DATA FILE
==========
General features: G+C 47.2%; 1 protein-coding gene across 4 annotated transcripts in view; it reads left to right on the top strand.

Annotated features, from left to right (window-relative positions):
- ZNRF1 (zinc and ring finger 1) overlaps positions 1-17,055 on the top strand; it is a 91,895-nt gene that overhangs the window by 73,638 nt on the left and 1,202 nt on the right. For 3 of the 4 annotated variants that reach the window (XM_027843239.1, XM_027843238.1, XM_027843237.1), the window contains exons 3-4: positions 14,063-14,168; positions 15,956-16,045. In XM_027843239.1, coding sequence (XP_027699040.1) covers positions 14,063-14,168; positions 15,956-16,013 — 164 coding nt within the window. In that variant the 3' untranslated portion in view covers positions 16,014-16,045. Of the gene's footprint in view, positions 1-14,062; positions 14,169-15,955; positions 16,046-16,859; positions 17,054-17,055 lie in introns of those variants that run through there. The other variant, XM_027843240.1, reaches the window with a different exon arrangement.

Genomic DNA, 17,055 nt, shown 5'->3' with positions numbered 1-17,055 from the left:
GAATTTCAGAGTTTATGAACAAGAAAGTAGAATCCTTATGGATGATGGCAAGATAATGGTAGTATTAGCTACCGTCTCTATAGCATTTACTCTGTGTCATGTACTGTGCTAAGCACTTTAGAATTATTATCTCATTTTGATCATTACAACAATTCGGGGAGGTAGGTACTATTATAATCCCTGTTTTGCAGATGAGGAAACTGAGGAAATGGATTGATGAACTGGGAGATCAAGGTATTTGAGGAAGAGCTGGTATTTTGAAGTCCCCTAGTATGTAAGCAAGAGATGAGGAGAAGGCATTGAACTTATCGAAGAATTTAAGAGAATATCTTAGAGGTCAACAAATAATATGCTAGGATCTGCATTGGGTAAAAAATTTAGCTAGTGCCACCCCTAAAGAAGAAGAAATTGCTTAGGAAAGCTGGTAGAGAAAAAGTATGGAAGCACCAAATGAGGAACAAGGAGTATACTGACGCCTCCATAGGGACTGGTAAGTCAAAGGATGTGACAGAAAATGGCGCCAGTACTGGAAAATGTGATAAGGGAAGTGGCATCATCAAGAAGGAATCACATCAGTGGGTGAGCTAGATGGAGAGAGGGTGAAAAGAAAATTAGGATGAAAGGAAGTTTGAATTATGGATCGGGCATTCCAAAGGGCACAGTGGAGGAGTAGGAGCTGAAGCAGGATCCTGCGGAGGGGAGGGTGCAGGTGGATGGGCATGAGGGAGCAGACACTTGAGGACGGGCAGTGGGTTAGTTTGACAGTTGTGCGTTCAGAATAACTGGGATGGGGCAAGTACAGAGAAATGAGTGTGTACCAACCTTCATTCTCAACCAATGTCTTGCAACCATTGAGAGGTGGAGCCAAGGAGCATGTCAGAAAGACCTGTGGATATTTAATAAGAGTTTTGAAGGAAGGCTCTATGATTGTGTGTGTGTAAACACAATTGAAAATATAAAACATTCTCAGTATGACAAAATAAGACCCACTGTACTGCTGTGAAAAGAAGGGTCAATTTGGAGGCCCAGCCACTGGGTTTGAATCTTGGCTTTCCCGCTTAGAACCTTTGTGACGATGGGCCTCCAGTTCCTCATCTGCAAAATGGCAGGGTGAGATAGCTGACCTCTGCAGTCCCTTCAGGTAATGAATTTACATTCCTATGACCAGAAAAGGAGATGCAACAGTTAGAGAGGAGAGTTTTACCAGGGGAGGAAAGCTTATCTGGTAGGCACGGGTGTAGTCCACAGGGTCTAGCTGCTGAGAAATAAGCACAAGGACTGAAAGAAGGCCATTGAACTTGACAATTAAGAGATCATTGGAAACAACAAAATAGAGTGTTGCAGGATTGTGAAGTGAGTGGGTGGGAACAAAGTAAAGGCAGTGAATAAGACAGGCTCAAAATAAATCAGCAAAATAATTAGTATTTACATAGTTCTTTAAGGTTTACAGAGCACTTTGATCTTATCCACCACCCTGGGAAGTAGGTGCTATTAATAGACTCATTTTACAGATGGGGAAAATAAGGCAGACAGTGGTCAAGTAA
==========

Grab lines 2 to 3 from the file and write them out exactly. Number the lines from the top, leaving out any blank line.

Annotated features, from left to right (window-relative positions):
- ZNRF1 (zinc and ring finger 1) overlaps positions 1-17,055 on the top strand; it is a 91,895-nt gene that overhangs the window by 73,638 nt on the left and 1,202 nt on the right. For 3 of the 4 annotated variants that reach the window (XM_027843239.1, XM_027843238.1, XM_027843237.1), the window contains exons 3-4: positions 14,063-14,168; positions 15,956-16,045. In XM_027843239.1, coding sequence (XP_027699040.1) covers positions 14,063-14,168; positions 15,956-16,013 — 164 coding nt within the window. In that variant the 3' untranslated portion in view covers positions 16,014-16,045. Of the gene's footprint in view, positions 1-14,062; positions 14,169-15,955; positions 16,046-16,859; positions 17,054-17,055 lie in introns of those variants that run through there. The other variant, XM_027843240.1, reaches the window with a different exon arrangement.